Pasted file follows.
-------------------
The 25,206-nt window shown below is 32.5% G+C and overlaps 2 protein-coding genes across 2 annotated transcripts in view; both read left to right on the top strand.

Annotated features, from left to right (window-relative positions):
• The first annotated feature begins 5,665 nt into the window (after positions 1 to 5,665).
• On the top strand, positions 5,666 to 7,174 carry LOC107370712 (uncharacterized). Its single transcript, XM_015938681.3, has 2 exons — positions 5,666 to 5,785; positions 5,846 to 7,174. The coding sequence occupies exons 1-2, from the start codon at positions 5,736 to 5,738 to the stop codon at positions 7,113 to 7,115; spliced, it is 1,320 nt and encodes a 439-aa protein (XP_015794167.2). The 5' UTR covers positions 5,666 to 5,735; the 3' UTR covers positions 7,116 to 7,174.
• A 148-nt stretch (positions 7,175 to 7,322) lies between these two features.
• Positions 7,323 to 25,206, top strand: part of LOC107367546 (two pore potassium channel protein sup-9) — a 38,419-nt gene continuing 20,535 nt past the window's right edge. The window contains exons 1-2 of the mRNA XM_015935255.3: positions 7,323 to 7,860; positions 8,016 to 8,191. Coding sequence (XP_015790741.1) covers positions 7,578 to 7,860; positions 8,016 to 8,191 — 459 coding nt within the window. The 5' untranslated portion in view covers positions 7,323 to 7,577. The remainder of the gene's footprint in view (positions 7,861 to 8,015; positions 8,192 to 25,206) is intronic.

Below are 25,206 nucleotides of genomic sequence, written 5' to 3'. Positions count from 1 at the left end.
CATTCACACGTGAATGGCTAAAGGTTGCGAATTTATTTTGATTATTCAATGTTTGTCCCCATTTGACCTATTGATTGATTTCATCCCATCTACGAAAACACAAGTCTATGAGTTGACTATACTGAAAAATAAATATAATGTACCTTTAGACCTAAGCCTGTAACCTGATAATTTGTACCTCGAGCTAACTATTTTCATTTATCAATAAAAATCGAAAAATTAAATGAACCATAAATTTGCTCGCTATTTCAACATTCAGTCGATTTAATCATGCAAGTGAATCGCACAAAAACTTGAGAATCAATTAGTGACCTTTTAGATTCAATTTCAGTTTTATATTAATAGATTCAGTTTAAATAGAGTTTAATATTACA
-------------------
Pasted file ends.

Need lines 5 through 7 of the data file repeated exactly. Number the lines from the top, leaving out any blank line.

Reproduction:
• A 148-nt stretch (positions 7,175 to 7,322) lies between these two features.
• Positions 7,323 to 25,206, top strand: part of LOC107367546 (two pore potassium channel protein sup-9) — a 38,419-nt gene continuing 20,535 nt past the window's right edge. The window contains exons 1-2 of the mRNA XM_015935255.3: positions 7,323 to 7,860; positions 8,016 to 8,191. Coding sequence (XP_015790741.1) covers positions 7,578 to 7,860; positions 8,016 to 8,191 — 459 coding nt within the window. The 5' untranslated portion in view covers positions 7,323 to 7,577. The remainder of the gene's footprint in view (positions 7,861 to 8,015; positions 8,192 to 25,206) is intronic.

Below are 25,206 nucleotides of genomic sequence, written 5' to 3'. Positions count from 1 at the left end.